You're fabulous, of course, but are you doing enough to really shine?
She's a loyal, dedicated team member. He has strong technical skills. She works well with others. He's book smart and always gets the job done. She's analytical and detail-oriented. He always pleases clients and takes the next step to make everyone's day run more smoothly.
There's no single formula for what makes a great team member. The traits one boss loves may not be the same skills another employer values. So a big part of being great is asking what your boss expects, then doing more.
Do you know what your boss expects? It starts with a job description and a hospital policy manual. If your practice doesn't have these tools, you may need to volunteer to help create them. After all, when you're great, you'll find—or create—an environment that encourages everyone to be great and explore their greatness.
Debbie Allaben Gair, CVPM
For example, you might approach your boss with a request that speaks to his or her priorities. If your manager places high value on creating a team that works together happily, you might say, "I know you like our team to work well together, and I think we could be happier if we understood your expectations. Could I help you develop job descriptions for each of our roles?"
Of course, if you work in a great practice, it's much easier to be great. And a great team needs a variety of great team members. We can't all be the starring role, but if we're good at supporting other team members, that's a version of excellent. Let's take a look at the traits that make team members great—and not so great.
My recipe for a great employee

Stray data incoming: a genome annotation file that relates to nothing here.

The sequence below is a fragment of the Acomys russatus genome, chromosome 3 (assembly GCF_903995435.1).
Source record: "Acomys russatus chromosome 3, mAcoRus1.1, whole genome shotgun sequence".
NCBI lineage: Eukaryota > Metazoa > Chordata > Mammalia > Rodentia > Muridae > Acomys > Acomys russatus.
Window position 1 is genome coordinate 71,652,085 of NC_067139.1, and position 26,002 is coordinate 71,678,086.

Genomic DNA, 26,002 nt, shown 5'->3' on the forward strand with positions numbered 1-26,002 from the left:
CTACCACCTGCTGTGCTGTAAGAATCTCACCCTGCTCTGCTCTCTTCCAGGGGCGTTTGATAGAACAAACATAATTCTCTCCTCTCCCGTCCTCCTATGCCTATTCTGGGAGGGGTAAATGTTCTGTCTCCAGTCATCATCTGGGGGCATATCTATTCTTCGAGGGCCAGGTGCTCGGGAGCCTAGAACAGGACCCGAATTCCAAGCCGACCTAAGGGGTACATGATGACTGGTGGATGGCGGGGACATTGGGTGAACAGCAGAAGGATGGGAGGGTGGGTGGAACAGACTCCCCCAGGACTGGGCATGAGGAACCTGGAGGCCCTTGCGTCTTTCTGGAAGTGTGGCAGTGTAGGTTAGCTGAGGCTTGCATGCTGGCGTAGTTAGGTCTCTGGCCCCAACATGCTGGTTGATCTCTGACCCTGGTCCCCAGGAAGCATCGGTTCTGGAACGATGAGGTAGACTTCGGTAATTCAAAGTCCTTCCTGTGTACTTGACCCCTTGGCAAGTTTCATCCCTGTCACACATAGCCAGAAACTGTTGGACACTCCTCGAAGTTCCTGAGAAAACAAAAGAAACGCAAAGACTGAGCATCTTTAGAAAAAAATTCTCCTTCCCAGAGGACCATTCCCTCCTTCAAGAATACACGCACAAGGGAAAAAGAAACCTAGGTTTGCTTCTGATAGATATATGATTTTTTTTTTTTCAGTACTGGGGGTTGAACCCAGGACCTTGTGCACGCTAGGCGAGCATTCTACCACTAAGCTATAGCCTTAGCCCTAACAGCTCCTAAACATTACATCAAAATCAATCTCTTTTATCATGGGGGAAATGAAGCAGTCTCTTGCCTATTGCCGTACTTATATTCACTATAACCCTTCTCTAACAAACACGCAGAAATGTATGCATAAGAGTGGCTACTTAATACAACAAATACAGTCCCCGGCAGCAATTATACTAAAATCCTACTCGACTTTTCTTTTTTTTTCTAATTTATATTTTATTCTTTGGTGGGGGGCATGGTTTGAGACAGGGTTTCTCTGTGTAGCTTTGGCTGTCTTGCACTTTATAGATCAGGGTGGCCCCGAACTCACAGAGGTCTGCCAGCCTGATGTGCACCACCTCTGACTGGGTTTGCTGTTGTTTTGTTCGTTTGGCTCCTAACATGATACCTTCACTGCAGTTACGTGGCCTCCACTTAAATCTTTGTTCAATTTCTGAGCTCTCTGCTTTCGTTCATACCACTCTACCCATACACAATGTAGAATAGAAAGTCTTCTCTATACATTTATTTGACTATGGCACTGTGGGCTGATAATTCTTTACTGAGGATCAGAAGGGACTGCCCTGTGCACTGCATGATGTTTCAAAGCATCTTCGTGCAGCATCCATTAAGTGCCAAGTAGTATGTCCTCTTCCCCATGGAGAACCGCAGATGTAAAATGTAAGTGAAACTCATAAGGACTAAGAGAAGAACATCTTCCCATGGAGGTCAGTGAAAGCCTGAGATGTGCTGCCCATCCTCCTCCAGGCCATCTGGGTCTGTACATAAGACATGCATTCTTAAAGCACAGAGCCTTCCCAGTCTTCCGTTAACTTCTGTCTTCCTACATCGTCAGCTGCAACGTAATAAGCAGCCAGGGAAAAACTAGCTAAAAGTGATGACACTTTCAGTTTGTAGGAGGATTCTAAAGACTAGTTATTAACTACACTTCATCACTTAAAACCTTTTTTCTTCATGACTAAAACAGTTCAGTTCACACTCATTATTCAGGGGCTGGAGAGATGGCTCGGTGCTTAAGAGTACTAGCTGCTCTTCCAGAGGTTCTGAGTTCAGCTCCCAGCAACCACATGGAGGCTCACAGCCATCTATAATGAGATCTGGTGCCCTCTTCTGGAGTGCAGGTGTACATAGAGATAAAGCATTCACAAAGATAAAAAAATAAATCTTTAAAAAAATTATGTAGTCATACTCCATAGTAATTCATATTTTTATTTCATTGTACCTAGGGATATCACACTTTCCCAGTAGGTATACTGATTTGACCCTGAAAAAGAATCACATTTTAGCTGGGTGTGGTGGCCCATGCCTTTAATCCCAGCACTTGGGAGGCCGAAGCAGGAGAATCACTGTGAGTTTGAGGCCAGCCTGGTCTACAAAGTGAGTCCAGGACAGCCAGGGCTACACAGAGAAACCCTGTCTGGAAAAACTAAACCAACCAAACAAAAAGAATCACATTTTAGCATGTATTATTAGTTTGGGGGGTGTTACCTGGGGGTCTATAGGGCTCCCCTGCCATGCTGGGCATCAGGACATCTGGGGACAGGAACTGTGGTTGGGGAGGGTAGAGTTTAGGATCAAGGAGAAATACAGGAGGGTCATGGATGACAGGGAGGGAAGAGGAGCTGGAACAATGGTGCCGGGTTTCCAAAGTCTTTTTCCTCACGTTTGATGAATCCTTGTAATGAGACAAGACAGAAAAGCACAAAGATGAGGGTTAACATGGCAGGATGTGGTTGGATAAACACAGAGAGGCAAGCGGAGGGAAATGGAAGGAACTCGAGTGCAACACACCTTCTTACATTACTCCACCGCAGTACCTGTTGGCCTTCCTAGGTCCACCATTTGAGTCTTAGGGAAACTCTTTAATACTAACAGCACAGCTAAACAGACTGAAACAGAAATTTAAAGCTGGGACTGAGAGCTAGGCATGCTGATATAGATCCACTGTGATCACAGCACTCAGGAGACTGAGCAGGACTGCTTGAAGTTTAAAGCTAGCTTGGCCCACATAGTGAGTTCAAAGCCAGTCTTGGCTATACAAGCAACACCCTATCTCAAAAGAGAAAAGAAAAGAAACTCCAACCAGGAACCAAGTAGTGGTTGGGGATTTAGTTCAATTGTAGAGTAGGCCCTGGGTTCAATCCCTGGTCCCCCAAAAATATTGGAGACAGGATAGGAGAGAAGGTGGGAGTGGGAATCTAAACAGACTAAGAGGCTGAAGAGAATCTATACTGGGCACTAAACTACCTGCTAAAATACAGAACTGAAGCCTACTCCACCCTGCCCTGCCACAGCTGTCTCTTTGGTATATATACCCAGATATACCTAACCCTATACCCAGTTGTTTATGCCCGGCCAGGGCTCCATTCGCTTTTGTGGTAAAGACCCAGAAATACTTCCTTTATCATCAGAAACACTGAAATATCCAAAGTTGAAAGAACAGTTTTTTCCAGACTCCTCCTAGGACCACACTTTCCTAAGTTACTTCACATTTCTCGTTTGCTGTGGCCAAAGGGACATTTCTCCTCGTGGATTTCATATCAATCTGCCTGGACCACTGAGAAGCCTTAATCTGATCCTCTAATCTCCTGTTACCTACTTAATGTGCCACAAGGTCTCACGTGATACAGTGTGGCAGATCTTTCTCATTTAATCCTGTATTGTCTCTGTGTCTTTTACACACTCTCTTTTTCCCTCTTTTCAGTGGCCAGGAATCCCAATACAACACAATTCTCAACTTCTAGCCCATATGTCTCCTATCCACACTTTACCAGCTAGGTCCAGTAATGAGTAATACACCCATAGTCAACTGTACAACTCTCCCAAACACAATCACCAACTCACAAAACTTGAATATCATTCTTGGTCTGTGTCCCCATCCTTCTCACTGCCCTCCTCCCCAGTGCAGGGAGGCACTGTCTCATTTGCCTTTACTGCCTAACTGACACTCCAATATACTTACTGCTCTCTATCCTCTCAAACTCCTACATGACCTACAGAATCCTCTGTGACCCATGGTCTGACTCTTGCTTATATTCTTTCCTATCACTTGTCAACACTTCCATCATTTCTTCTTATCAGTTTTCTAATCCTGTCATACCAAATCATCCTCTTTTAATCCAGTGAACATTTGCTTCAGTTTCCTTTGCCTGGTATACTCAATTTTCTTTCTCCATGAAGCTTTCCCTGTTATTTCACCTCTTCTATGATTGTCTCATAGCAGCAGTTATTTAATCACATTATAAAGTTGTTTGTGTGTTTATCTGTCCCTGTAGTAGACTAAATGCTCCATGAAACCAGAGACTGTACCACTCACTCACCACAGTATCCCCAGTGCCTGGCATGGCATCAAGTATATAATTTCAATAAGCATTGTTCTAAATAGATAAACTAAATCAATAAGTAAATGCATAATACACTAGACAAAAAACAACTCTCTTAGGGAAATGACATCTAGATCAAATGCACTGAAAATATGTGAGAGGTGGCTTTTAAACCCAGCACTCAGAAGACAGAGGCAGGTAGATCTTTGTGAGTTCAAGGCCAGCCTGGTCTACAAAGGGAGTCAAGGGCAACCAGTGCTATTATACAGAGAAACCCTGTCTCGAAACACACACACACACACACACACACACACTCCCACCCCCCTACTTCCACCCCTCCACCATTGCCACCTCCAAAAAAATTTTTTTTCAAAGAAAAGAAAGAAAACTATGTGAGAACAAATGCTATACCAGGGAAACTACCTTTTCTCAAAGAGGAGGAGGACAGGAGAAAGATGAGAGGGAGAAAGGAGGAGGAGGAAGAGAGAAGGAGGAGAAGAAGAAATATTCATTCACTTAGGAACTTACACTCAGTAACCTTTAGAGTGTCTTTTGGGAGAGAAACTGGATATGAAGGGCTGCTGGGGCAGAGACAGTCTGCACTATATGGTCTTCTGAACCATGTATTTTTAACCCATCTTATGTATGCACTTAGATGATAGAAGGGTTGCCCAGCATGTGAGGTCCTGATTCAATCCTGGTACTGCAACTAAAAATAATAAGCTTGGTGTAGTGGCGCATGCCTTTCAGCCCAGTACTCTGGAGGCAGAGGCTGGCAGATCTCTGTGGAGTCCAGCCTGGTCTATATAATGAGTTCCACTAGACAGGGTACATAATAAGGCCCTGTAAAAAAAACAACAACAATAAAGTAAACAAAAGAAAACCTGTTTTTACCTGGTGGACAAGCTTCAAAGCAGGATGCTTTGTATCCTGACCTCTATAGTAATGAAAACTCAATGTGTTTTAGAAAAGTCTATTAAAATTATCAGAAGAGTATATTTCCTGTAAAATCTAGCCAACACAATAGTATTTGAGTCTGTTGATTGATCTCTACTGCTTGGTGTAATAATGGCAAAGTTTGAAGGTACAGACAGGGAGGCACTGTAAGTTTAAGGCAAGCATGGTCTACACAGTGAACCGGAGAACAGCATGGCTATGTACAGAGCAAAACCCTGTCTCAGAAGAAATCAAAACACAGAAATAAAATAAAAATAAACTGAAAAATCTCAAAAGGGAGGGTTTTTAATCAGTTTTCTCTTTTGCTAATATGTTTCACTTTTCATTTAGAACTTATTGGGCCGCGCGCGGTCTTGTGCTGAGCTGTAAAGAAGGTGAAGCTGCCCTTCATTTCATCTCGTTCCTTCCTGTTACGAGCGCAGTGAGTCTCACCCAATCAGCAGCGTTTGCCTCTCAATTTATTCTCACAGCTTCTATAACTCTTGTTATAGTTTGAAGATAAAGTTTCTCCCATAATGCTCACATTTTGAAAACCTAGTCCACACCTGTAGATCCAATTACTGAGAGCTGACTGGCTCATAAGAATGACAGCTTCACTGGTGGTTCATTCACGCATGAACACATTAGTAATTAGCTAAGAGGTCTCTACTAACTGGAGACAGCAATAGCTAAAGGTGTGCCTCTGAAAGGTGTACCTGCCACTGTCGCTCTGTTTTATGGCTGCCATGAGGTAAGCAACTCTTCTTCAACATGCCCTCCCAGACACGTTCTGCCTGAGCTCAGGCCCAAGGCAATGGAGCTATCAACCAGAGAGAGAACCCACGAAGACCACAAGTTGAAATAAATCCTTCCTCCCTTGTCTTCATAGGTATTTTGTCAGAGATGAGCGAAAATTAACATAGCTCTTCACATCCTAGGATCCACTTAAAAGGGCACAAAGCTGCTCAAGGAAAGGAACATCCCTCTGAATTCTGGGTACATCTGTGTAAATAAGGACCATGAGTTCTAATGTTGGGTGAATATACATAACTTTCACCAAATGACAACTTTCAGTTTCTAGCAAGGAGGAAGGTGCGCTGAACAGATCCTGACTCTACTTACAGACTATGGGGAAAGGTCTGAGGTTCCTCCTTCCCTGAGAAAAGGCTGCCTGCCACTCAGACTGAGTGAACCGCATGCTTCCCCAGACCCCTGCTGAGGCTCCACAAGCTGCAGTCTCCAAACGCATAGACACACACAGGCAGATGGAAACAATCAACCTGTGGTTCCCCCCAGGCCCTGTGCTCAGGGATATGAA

We've all probably known at least one technically skilled team member with a bad attitude. Simply put, you may be a topnotch scheduler, a whiz at placing catheters, or the queen of inventory. But without the right attitude, all of those skills don't add up to great. Consider these examples:
• Great skills, poor attitude and teamwork. Jenny thinks she's indispensable, and because she's worked at the practice for a long time, Dr. Smith thinks so, too. Dr. Smith is convinced his practice can't survive without Jenny's skills. What he doesn't know: Jenny holds other team members back. In fact, Jenny drives away truly great employees because they know they can't thrive at this practice.
3 tips to hire great
Jenny can become a great employee, but she needs to be motivated to change. Her manager can create a motivating environment with performance reviews, employee support and education, and progressive discipline, but Jenny must make the choice to change.
• Good skills, great attitude and teamwork. Lisa's a client service pro and she works well with others on the team, but she misses key details. Other team members feel frustrated because they must always double-check her work for mistakes. Ruth, the practice manager, appreciates Lisa's client service skills, but once in a while, others must pick up the pieces behind her. Lisa's a good employee, and with focus, she can become a superstar.
Ruth meets with Lisa to discuss her performance. She asks Lisa to think about these questions: How can you help yourself improve? How can we help you improve? What do you need to reach the next level of greatness at our practice?